The self-assembly of small molecular modules into non-covalently linked polymeric nanostructures is a subject of continuous interest [1]. In particular, supramolecular structures with a high degree of order can be obtained through the self-association of organic molecules on flat solid surfaces. Such structures can be used as scaffolds to position electrically/optically active groups in pre-determined locations in 2D [2] thereby paving the way towards a wide range of applications, e.g. in electronic and optical devices. Among weak interactions, H-bonding offers high control over the process of molecular self-assembly because it combines reversibility, directionality, specificity and cooperativity. Such a unique character is the basis of sophisticated programs for self-assembly such as those based on the Watson–Crick base pairing which directs the formation of the helical structure of DNA. While the self-assembly of guanines into G-quartet based architectures on solid surfaces has been studied by Scanning Tunneling Microscopy (STM) under ultrahigh vacuum (UHV) [3], STM explorations at the solid-liquid interface have been primarily carried out on guanosine derivatives [4]. In this lecture we will present a sub-molecularly resolved STM study at the solid-liquid interface of the metal templated reversible assembly/reassembly process of a N9-alkylguanine into highly ordered quartets and ribbons on highly oriented pyrolitic graphite (HOPG) surfaces. The self-assembly of guanine derivatives on HOPG has been studied as neat component[5] and upon sub-sequent addition of cryptand [2.2.2] molecules, potassium picrate and triflic acid to trigger the reversible interconversion between two different highly ordered supramolecular motifs, i.e. H-bonded ribbon and G-quartet based architectures. In-situ STM imaging provided the first direct evidence on the sub-nm scale of a dynamer operating at surfaces. [6] Finally we will also provide the first example of sub-molecularly resolved vertically oriented switchable chromophores in physisorbed monolayers by monitoring the cis-trans isomerization of a physisorbed azobenzene at surfaces. [7] The nanoscale visualization of such supramolecular interconversion at the solid-liquid interface opens new avenues towards understanding the mechanism of formation and functioning of complex architectures. Furthermore, the in-situ reversible assembly and re-assembly between two highly ordered supramolecular structures at a given surface represents the first step towards the generation of nanopatterned responsive architectures. [1] J. M. Lehn, Science, 295, 2002, 2400. [2] G. P. Spada, S. Lena, S. Masiero, S. Pieraccini, M. Surin, P. Samorì, Adv. Mater., 2008, 20, 2433; A. Ciesielski, L. Piot, P. Samorì, A. Jouaiti, M. W. Hosseini, Adv. Mater., 2009, 21, 1131. [3] R. Otero, M. Schock, L. M. Molina, E. Laegsgaard, I. Stensgaard, B. Hammer, F. Besenbacher, Angew. Chem. Int. Ed., 2005, 44, 2270. [4] G. Gottarelli, S. Masiero, E. Mezzina, S. Pieraccini, J. P. Rabe, P. Samorì, G. P. Spada, Chem. Eur. J., 2000, 6, 3242; T. Giorgi, S. Lena, P. Mariani, M. A. Cremonini, S. Masiero, S. Pieraccini, J. P. Rabe, P. Samorì, G. P. Spada, G. Gottarelli, J. Am. Chem. Soc., 2003, 125, 14741; S. Lena, G. Brancolini, G. Gottarelli, P. Mariani, S. Masiero, A. Venturini, V. Palermo, O. Pandoli, S. Pieraccini, P. Samorì, G. P. Spada, Chem. Eur. J., 2007, 13, 3757. [5] A. Ciesielski, R. Perone, S. Pieraccini, G.P. Spada, P. Samorì, Chem. Commun 2010, 46, 4493. [6] A. Ciesielski, S. Lena, S. Masiero, G. P. Spada, P. Samorì, Angew. Chem. Int. Ed. 2010, 49, 1963. [7] D. Bléger, A. Ciesielski, P. Samorì, S. Hecht, 2010 submitted.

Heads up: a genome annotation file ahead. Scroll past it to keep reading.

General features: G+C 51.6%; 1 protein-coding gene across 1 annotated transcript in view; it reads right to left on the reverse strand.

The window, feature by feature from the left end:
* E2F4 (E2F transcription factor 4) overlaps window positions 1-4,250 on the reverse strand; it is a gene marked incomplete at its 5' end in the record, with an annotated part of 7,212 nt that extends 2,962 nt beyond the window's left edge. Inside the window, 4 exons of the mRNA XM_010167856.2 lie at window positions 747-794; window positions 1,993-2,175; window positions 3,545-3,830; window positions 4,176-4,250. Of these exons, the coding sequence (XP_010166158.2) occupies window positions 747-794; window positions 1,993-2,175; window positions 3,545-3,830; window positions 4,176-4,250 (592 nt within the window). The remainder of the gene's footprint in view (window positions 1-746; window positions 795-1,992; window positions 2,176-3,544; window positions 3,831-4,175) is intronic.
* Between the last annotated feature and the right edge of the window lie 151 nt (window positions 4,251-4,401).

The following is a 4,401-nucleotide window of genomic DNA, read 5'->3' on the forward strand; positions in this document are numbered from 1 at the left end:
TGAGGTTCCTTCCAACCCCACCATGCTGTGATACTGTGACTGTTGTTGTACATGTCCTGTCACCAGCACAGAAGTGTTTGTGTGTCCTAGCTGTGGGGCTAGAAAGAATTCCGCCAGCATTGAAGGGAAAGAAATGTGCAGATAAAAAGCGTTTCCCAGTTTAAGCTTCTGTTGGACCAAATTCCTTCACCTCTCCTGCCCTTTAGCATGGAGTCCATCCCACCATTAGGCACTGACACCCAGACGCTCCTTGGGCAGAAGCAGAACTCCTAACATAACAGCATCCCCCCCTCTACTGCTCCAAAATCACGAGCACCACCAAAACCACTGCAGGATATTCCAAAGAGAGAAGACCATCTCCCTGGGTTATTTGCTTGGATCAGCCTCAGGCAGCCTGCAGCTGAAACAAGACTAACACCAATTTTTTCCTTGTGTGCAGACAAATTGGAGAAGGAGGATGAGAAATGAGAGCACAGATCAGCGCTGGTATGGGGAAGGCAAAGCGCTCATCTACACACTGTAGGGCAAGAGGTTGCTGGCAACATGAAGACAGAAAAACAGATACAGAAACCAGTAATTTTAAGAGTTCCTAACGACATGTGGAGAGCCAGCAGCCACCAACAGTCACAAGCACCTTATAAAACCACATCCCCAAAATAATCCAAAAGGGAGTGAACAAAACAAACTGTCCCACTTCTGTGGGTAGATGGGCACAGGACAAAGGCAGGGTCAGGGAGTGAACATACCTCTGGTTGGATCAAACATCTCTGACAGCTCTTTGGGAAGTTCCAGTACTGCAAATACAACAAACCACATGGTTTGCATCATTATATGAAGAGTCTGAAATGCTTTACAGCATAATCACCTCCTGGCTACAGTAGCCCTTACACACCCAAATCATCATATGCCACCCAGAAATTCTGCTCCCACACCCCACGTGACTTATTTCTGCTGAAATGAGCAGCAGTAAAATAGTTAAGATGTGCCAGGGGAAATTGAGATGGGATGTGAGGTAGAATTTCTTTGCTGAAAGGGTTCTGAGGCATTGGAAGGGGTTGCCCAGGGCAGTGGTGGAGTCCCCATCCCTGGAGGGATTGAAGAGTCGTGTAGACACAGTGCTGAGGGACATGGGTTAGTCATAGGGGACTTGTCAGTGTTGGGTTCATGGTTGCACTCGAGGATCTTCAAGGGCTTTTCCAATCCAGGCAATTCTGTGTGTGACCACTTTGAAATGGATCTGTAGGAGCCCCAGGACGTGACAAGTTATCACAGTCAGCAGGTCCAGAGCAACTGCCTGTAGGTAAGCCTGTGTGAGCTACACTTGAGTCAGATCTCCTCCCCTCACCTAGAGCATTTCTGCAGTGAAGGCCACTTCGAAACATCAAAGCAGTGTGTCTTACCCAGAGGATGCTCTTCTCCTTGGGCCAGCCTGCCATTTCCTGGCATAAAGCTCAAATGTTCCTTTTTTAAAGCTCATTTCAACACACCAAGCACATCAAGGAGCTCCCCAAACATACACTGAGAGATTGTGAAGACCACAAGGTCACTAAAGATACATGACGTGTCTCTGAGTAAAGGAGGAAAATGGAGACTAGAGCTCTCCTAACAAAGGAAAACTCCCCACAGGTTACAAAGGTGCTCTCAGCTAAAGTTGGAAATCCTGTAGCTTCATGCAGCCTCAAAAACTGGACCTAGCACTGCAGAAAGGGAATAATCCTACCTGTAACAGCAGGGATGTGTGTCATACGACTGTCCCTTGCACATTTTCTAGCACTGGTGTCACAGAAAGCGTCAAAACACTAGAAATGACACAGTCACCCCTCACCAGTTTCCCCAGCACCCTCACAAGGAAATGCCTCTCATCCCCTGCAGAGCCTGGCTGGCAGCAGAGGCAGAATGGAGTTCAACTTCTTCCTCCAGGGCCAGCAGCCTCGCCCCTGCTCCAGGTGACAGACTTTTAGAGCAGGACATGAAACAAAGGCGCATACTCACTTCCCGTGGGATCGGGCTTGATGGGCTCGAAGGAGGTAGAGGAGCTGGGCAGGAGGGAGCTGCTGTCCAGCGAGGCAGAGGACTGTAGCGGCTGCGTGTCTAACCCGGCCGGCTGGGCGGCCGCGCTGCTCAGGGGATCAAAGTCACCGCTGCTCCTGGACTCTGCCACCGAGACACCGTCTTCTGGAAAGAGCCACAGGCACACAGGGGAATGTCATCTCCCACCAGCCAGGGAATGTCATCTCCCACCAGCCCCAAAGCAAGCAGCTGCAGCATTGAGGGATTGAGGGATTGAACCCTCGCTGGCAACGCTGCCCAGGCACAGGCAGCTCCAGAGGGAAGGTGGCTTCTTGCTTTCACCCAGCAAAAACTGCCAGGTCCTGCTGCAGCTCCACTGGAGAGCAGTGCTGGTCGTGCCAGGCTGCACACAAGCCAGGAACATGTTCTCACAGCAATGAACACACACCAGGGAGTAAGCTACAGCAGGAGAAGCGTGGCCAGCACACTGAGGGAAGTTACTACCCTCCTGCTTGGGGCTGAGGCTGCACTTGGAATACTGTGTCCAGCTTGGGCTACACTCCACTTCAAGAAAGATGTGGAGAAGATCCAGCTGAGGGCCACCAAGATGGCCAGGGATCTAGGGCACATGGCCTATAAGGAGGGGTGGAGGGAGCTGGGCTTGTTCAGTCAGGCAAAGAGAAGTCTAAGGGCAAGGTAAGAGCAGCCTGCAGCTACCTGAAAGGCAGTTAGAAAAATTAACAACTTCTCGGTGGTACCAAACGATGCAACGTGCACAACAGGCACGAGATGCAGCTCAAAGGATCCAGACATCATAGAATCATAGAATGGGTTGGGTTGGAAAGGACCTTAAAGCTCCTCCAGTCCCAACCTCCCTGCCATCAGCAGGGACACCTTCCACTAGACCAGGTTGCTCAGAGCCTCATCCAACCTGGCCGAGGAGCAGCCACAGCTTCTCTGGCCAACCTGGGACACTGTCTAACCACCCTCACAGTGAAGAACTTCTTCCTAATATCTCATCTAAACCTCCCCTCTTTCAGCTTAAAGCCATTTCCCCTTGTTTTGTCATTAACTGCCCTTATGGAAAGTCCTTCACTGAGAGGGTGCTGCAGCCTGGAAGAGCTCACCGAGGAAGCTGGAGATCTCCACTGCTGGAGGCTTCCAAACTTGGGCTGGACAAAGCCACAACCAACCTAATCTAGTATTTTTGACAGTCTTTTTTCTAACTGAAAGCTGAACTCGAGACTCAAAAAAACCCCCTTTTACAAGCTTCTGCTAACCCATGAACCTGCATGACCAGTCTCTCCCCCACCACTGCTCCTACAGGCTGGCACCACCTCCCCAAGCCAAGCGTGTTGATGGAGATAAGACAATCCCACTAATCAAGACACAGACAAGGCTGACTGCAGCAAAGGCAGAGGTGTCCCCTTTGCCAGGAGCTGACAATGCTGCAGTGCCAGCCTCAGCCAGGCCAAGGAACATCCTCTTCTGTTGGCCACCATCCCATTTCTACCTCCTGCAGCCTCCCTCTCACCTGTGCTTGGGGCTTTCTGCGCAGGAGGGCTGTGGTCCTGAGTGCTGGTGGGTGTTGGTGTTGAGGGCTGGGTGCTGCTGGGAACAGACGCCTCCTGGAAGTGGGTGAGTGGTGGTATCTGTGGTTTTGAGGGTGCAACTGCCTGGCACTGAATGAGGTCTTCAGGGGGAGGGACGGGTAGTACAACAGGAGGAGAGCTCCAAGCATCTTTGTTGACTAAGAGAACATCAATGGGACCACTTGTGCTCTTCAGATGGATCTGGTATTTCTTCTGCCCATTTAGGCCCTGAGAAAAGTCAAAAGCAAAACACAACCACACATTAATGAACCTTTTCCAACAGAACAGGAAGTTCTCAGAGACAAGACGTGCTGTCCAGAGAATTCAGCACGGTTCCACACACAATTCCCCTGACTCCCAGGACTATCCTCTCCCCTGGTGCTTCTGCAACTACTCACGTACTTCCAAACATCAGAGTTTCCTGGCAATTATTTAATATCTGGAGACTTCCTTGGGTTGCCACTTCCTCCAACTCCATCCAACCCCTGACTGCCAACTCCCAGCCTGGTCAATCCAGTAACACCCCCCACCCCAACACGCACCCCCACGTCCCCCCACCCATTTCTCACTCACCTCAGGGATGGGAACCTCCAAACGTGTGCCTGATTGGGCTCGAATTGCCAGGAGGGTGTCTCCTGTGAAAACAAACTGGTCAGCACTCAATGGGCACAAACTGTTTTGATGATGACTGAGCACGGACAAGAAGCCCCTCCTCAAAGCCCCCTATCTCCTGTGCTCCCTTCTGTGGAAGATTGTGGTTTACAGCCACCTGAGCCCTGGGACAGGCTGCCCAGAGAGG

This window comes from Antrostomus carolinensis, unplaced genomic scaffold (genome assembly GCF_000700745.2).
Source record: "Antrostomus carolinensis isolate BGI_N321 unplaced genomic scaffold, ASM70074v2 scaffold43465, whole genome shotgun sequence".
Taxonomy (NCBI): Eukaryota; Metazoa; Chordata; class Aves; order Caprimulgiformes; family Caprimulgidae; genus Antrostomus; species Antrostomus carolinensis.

Guanosines and Quadruplexes
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A. Ciesielki; S. Lena; S. Masiero; D. Bléger; S. Hecht; G. P. Spada; P. Samorì
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Utilizza questo identificativo per citare o creare un link a questo documento: https://hdl.handle.net/11585/97342